Mark Hunt: The UFC's Cinderella Man

Fightland Blog

By Jack Slack

Photo by Jeff Bottari/Zuffa LLC via Getty Images

In June of 1935, a man by the name of James J. Braddock took boxing's world heavyweight title. Maybe you've heard of him; you might even have seen the notably average film about him. He was America's 'Cinderella Man'. Life sucked for everyone in 1935, and Braddock's life had sucked more than most, but having amassed the less than impressive record of 44-25, Braddock suddenly started to win with some consistency and was on the cusp of a title shot.

Braddock had ludicrously fragile hands, where the champion, Max Baer was one of the greatest hitters of all time. But Braddock had the edge in skill, being trained by the great Joe Jeanette—a guy who fought Jack Johnson ten times, that's a PhD in boxing however you look at it. Braddock peppered a playful and overconfident Baer with one-twos, and took the title from him.

That is the man that Mark Hunt is being likened to in the media. There's some truth to it, Hunt's record entering into his current UFC tenure was a few losses the wrong side of mediocre. After his terrible run in the last days of PRIDE, he had some catching up to do. It was only in his 2011 win over Ben Rothwell that Hunt managed to break even on his career record.

But Hunt had something which Braddock lacked, highlight reel potential in every punch. Braddock was attractive as a story. On the radio or in the newspaper, he was a terrific narrative, but he wasn't the world's most exciting fighter to watch.

Jim Braddock was the people's champion, but he wasn't an active one. After disputes over a bout with Max Schmeling (whom the Nazis had appropriated as an unwilling poster boy), Braddock finally defended his title for the first time two years after winning it. This time he was just a challenge in another fighter's tale, however, as he met the young Joe Louis and, in losing to Louis, gave the country its second black heavyweight champion, who went on to be the greatest heavyweight of all time.

Why was Louis so great? Because against a list of challengers that included the world and his mother, Louis laid most of them out. Never, ever underestimate the primacy of punch.

But Hunt isn't all punch and no skill. There's a reason that he's here, and Melvin Manhoef can find no luck in Glory or in Bellator. By getting hunt up on the big punch, we ignore what Hunt has changed. He could always hit but the grappling has improved, his strength has increased, and he's faster, sharper and better at recognizing and manufacturing openings than he's ever been. The standard of striking across the board is much lower in MMA—especially heavyweight MMA—but I would happily put money on the Super Samoan of 2014 over Mark Hunt on the night of the 2001 K-1 Grand Prix.

The counter left hook, the counter right uppercut, the effective jab to the fence and left hook on the circle out, the cross counter. This stuff wasn't there when Mark Hunt was throwing down with guys like Peter Graham and Ray Sefo.

And I suspect this is all to do with that rock bottom that Hunt hit. After picking up his contract in the buyout of PRIDE, the UFC was willing to pay him not to fight for them. They were embarrassed by him. The UFC was touting the new breed of heavyweight (remember that?), with Shane Carwin and Brock Lesnar. Chiselled giants. They didn't want a pudgy kickboxer with a 5-6 record and, five losses on the trot and back to back performances where he was finished by light heavyweights.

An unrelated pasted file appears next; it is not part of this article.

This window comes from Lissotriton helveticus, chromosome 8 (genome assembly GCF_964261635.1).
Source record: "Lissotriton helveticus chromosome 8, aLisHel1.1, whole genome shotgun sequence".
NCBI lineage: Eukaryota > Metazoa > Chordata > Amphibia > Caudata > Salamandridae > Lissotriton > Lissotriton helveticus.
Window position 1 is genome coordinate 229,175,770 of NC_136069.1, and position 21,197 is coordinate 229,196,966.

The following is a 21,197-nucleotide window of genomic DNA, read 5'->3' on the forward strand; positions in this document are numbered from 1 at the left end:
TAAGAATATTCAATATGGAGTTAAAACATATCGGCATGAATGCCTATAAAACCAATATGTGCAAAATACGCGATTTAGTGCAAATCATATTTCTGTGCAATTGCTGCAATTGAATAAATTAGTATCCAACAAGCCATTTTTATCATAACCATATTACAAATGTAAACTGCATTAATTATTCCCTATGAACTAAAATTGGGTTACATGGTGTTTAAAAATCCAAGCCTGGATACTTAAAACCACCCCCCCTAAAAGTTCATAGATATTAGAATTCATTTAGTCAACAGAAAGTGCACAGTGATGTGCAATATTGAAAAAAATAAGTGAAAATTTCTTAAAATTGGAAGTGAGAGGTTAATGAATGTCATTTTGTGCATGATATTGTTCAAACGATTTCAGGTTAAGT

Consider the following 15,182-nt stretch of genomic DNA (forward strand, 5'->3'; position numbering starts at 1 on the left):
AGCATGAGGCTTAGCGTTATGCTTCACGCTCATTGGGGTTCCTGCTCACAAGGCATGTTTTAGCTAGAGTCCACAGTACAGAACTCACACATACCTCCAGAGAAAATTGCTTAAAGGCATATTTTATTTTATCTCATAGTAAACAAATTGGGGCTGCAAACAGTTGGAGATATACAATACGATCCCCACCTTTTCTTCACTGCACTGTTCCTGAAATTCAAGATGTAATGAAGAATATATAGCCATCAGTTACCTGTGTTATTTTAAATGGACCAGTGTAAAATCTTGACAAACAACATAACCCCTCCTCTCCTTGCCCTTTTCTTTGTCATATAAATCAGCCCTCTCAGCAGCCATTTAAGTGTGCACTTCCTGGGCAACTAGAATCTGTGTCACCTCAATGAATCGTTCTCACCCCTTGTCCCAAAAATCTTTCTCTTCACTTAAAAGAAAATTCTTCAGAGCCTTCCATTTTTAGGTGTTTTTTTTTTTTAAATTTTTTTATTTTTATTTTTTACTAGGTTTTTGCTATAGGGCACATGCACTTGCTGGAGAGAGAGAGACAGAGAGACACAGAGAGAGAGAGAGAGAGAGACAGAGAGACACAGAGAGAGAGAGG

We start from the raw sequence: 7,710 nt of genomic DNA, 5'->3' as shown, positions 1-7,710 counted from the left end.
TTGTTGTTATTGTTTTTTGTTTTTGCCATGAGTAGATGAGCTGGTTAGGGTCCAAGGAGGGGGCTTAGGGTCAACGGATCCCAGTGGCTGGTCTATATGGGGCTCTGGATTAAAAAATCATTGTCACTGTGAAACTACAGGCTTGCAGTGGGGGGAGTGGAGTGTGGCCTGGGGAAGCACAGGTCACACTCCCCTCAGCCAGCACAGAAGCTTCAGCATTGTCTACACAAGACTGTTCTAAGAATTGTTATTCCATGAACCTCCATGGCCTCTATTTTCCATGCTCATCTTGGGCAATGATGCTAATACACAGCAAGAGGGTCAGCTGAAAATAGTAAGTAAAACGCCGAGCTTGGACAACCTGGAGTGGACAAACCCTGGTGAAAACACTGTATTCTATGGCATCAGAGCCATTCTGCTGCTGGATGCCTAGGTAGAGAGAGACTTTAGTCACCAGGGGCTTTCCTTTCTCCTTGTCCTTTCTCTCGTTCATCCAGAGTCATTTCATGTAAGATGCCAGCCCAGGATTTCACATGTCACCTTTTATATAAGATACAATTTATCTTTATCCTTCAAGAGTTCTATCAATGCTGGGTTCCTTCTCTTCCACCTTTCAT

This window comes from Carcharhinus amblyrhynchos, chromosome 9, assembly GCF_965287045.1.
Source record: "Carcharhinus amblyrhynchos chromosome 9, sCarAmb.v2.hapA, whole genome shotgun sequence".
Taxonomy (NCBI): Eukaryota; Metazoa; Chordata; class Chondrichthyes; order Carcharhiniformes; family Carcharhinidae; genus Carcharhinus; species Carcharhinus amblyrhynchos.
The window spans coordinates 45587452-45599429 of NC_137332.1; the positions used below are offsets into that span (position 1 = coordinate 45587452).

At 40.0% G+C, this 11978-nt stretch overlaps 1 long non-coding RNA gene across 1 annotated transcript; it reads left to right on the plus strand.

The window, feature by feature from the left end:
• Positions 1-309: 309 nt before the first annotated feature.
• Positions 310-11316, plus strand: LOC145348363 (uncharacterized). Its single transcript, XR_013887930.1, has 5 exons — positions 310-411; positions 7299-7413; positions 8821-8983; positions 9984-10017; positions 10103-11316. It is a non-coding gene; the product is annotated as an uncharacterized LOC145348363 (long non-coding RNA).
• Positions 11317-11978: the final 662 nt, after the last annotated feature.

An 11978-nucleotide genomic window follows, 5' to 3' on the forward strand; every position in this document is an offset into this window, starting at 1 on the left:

It takes a moment to take that in. I know it all happened, but recalling Hunt's last few performances I struggle to think of him as the same fighter. And that's good, because he really isn't. He's gotten old. He's gotten tired of getting hit in the head. He's sharpened up his act and he's suddenly looking like one of the better defensive strikers in heavyweight MMA as well.

I'll say it again, I rate Mark Hunt's dismantling of Roy Nelson as one of the finest strategic performances I have seen in the octagon. He took away Nelson's right hand, he jabbed Nelson to the fence, waited for Nelson to drop his head, and smacked it with an uppercut.

Ultimately, the comparison to James Braddock is flawed. Braddock couldn't finish a fight for love nor money, and his game was point scoring and out-working the opponent. Mark Hunt's opponents are in there to survive. He's two parts Jim Braddock and two parts Jim Jeffries. If I really had to find a fighter to liken Hunto to, there's two which leap off the pages of history.

Jersey Joe Walcott and George Foreman. Living below the poverty line, Walcott never found the title until he was trailing on the score cards in a fight with Ezzard Charles. Charles had already beaten Walcott twice, and was on his way to a third. But Walcott had power, composure, and the ability to find an opportunity.

George Foreman, meanwhile, reclaimed the world heavyweight title twenty years after he lost it, by smartening up. Already the hardest puncher at his weight, Foreman started paying attention to the quality coaches who had surrounded him his whole life, and it showed through as an old timer. After nine rounds of eating leather, Foreman found his mark and became the oldest heavyweight champion in boxing history.

Walcott was thirty-nine and Foreman was forty-five. Hunt's no spring chicken, but he's looked better in the last two years than he ever had before. Who knows the ceiling on his improvement. Perhaps he can be the active heavyweight champion with the highlight reel finishes that this sport needs.



Check out these related stories:

Jack Slack: Mark Hunt Gets Smart

Mark Hunt and the History of Broken Hands in the Pacific

Mark Hunt's Impossible Dream

Mark Hunt vs Roy Nelson: Breaking Granite